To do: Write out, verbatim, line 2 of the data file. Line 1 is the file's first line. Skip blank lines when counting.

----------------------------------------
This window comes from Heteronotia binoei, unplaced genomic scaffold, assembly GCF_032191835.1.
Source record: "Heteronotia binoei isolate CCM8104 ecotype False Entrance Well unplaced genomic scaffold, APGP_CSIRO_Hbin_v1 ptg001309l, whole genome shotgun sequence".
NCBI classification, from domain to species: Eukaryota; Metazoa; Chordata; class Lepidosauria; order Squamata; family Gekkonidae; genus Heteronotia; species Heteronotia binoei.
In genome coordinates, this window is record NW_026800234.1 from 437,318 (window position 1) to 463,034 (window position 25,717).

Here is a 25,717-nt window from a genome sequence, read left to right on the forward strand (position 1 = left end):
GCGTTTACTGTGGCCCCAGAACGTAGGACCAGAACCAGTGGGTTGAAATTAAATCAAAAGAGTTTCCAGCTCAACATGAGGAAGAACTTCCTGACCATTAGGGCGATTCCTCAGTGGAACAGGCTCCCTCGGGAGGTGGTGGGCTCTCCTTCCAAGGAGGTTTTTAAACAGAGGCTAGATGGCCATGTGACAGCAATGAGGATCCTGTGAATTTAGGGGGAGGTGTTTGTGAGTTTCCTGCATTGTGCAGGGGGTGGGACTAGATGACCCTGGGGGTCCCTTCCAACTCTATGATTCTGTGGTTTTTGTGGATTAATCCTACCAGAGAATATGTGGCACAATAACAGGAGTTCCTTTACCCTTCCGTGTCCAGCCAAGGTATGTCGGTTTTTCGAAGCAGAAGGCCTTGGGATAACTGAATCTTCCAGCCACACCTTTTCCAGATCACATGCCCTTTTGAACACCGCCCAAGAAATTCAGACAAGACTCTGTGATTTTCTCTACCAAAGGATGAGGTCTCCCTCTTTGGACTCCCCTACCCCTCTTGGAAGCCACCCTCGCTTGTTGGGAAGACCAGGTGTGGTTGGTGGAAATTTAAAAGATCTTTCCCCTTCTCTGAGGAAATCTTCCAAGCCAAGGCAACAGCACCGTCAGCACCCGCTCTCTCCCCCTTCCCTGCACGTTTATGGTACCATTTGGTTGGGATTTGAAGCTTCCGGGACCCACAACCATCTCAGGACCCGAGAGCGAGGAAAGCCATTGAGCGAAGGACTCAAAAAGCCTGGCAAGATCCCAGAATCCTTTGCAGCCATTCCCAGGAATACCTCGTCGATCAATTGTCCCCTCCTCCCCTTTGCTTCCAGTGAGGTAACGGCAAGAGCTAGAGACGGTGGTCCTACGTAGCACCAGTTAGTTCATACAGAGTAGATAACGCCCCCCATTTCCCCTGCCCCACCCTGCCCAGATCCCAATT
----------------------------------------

Source record: "Heteronotia binoei isolate CCM8104 ecotype False Entrance Well unplaced genomic scaffold, APGP_CSIRO_Hbin_v1 ptg001309l, whole genome shotgun sequence".